Monday, February 7, 2011

Spring 2011 Haute Couture Report

Chanel Haute Couture by Karl Lagerfeld

by Christine Suppes, Editor at Large
If Chanel and its brilliant seer Karl Lagerfeld are the arbiters for the times, we are in a simple post-depression mode. Out came the glamorous “Mom” look, a term my then twelve year old several times applied to Soccer Mothers—leggings and tunics with not a high heeled shoe to be seen. Bouchra Jarrar, a designer supported by Neiman Marcus, also did a simple sheath-like dress draped with some floating movement and strategic cut-outs, mainly at the back. Jarrar had the January cover dress in French Elle. This will be a hot look. Galliano gave his usual history lesson for Dior. Galliano said that his collection was inspired by the late fashion illustrator René Grurau, who adored the classic Dior of the fifties. The look of pencil- shaped skirts paired with voluminous jackets and little tilted hats, or else ball gowns in dozens of yards of fabric have little to do with reality of women, but for advertising fantasy, Galliano has it nailed down. The show was gorgeous escapism, and the fact that everyone is still talking about it proves that we still need to dream. Armani Privé’s shiny new fabric was very metallic and uncomfortable looking but the gowns were simple and the palette was supposedly inspired by jewels. The movie stars like Jodie Foster (Jodie Foster)? in the front row suggested Mr. Armani is still bucking for center stage, Red Carpet that is. It will take courage to wear these creations.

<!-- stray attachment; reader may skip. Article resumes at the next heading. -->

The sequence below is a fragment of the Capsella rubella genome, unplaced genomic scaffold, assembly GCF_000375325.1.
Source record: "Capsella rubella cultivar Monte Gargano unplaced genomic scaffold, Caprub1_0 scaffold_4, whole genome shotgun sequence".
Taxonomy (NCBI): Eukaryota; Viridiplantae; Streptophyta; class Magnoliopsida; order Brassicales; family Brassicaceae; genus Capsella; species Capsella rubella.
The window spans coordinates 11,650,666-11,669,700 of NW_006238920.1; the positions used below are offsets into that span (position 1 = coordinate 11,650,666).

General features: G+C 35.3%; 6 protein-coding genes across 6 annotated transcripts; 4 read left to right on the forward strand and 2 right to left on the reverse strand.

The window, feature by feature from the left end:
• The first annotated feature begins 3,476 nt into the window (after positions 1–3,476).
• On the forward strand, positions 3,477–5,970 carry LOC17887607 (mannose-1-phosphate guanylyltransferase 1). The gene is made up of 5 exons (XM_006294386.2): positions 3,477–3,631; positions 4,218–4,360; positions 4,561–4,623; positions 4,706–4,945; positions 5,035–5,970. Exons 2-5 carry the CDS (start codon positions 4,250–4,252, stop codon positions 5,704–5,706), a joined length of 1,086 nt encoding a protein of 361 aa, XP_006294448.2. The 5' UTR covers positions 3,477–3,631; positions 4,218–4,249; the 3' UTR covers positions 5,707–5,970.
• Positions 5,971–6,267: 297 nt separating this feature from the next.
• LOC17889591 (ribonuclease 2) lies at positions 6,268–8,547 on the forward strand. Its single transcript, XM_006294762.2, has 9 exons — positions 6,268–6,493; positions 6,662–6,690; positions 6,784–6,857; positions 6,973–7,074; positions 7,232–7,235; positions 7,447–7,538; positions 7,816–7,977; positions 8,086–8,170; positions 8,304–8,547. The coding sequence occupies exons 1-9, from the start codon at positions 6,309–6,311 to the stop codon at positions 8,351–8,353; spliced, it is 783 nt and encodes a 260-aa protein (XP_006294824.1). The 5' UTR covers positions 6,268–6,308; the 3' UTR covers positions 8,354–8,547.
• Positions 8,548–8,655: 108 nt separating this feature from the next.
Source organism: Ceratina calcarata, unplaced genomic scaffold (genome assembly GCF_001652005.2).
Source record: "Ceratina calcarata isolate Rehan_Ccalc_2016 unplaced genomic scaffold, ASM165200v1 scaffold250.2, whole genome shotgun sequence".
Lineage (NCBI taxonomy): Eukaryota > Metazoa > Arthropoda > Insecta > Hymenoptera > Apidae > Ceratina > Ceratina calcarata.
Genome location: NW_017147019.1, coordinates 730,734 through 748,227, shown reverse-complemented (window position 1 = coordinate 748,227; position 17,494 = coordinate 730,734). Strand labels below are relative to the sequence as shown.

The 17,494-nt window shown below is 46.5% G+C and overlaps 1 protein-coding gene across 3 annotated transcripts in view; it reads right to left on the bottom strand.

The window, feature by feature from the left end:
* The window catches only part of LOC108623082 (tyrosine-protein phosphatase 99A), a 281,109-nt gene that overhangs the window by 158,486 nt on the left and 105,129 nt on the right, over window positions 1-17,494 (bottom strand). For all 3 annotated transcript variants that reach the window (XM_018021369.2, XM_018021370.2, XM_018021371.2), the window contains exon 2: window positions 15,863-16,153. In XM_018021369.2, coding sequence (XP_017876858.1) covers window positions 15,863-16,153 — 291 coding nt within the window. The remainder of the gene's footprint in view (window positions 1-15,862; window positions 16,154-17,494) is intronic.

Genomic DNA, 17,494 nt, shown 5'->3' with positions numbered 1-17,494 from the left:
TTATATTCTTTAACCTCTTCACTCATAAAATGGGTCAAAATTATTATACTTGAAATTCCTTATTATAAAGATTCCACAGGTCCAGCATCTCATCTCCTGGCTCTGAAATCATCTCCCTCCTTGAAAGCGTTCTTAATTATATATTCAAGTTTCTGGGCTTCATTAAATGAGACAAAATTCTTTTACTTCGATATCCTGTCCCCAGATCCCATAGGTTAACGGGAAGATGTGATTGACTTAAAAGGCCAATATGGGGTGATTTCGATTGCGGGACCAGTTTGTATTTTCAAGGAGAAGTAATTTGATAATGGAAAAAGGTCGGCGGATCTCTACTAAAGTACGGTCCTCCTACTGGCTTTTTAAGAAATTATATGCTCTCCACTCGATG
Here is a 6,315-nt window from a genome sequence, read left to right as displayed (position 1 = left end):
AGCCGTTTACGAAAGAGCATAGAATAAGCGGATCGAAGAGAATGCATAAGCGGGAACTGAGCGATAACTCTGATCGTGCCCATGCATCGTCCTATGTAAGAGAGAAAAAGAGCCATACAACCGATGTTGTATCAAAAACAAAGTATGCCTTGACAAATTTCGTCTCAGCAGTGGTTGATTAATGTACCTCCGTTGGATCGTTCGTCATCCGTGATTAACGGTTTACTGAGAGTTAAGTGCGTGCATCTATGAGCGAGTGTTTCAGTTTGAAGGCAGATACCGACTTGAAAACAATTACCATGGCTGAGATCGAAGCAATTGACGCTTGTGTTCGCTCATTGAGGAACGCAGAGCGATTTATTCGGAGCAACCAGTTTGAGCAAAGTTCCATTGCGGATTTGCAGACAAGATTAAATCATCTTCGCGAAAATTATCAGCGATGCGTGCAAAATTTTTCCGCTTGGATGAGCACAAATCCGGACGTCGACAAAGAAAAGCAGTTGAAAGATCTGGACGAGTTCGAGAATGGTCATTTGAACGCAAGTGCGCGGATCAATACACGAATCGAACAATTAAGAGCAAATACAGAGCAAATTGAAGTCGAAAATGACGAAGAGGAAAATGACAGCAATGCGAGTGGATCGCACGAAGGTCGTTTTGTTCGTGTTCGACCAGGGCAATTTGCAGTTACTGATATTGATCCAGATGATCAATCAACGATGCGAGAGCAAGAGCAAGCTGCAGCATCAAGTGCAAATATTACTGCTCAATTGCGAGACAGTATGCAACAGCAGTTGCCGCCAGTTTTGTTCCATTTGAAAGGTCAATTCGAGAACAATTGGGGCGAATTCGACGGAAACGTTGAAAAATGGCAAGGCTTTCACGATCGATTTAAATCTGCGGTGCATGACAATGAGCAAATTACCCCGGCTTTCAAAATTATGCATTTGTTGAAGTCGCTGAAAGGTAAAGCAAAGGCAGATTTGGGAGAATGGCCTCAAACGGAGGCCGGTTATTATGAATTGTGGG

Bouchra Jarrar Presentation during Paris Haute Couture

Dior Haute Couture by John Galliano

Giorgio Armani Prive Haute Couture

Givenchy was a very private walk about in a salon on the Place Vendôme. Riccardo Tisci produced a small collection inspired by Japanese Butoh and created works of art. Slim gowns, some with obi belts, some embroidered top to bottom with seeds pearls, in colors from barely there to light fuchsia, gave no immediate reference to The House of Givenchy, although there was little doubt in my mind that the original Givenchy muse, Audrey Hepburn, might be slender enough to have worn this extraordinary look. Jean Paul Gautier did not disappoint. With Catherine Deneuve’s sultry recorded narration (she also sat as she always does front and center), the Glamazons (models who look like women, not waifs) strode the catwalk in classic Parisienne ensembles, some evening gown take-offs of his famous trench, all modern, hot and sexy, all very Mr. Gaultier. No history lessons here except the history of this one and only original designer left in the pantheon of Haute Couture. Last and certainly not least was on aura tout vu, who although are not the only designers creating for Lady Gaga (the afore-mentioned Mr. Armani is another), have the spirit of the moment, which means Gaga…lightness, angels and feathers. The Smoking ensemble with transparent lace trousers, and the lime green and black chiffon gown were stand-outs, but anything this team does with lace is collectible. This collection is so cool and of the moment that the audience walked away shaking their heads. Everything else seemed a little---bourgeois? ----this season.

Givenchy Haute Couture by Riccardo Tisci

Jean Paul Gaultier Haute Couture

On Aura Tout Vu Haute Couture

Photos by Yannis Vlamos and Umberto Fratini/

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